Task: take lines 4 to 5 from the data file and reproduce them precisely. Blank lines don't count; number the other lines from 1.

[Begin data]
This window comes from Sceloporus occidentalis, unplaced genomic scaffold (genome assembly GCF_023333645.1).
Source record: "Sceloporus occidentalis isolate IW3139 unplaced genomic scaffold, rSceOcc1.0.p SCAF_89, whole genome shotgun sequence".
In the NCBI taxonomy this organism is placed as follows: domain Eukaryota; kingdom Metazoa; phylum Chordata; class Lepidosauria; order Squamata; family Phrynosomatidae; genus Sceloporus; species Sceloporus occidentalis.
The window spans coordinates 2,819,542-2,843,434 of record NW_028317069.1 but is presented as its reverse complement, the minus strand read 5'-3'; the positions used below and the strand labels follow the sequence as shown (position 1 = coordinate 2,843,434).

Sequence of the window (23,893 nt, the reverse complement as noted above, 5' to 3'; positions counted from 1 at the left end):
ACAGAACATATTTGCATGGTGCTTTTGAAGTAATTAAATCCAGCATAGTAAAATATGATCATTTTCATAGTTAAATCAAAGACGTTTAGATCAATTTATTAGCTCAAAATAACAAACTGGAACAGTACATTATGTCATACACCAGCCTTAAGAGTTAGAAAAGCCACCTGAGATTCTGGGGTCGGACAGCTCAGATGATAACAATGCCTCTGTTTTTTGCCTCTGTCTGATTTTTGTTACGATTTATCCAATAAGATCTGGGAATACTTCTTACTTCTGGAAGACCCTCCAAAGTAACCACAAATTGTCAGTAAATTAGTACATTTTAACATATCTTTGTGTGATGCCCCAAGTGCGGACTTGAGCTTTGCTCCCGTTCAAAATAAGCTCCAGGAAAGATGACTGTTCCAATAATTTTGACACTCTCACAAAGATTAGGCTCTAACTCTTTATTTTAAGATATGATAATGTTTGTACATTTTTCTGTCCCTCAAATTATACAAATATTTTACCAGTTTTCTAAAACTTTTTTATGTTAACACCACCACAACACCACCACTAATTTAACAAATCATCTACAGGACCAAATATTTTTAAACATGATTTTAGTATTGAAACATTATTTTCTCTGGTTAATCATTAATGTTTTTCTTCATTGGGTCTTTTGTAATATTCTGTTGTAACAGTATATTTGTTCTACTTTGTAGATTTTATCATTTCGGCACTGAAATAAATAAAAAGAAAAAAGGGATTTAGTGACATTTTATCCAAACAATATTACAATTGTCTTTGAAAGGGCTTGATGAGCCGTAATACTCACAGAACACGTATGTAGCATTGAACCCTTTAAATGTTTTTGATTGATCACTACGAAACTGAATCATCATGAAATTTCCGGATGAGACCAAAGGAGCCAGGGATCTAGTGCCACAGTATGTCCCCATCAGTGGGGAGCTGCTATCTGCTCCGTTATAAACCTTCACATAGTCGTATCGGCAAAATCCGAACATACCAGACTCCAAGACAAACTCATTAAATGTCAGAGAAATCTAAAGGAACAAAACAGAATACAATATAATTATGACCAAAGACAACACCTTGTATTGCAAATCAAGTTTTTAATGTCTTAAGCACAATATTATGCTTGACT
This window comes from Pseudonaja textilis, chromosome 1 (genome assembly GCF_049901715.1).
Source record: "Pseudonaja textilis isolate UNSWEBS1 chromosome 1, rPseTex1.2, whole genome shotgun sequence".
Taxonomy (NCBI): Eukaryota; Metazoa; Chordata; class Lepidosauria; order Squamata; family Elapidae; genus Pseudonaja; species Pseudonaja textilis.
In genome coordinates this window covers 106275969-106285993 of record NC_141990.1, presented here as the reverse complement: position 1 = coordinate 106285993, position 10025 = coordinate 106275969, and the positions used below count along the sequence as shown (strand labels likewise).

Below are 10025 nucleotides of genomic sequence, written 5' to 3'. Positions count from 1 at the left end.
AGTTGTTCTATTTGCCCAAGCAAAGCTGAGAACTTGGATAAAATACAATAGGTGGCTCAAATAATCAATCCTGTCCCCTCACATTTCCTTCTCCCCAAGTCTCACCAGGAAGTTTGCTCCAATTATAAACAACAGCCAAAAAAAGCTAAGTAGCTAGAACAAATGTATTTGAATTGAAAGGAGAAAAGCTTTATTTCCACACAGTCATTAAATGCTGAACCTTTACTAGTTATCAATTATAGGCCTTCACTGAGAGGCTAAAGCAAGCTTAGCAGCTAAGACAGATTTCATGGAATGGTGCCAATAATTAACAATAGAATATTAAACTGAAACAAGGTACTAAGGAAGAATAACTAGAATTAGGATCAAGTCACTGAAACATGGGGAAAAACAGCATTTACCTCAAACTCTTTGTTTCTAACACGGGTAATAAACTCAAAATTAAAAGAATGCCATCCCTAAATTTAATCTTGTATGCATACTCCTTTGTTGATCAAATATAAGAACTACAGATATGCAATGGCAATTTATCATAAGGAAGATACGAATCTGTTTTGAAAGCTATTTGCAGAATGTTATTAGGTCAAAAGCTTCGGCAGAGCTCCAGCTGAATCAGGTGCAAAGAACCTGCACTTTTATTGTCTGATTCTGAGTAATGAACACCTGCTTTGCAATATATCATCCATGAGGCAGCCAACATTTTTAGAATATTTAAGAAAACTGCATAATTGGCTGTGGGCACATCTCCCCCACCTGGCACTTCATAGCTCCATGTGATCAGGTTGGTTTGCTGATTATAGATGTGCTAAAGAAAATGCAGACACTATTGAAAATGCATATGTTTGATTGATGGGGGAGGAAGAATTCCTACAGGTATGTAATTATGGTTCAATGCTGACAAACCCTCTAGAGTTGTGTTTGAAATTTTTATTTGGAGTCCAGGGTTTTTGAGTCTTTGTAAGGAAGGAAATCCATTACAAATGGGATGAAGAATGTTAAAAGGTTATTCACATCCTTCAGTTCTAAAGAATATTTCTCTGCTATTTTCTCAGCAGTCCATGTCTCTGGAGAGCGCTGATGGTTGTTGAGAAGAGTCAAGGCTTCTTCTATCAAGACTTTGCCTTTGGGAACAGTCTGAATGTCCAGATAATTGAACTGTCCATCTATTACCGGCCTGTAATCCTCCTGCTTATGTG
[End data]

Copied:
The window spans coordinates 2,819,542-2,843,434 of record NW_028317069.1 but is presented as its reverse complement, the minus strand read 5'-3'; the positions used below and the strand labels follow the sequence as shown (position 1 = coordinate 2,843,434).

Sequence of the window (23,893 nt, the reverse complement as noted above, 5' to 3'; positions counted from 1 at the left end):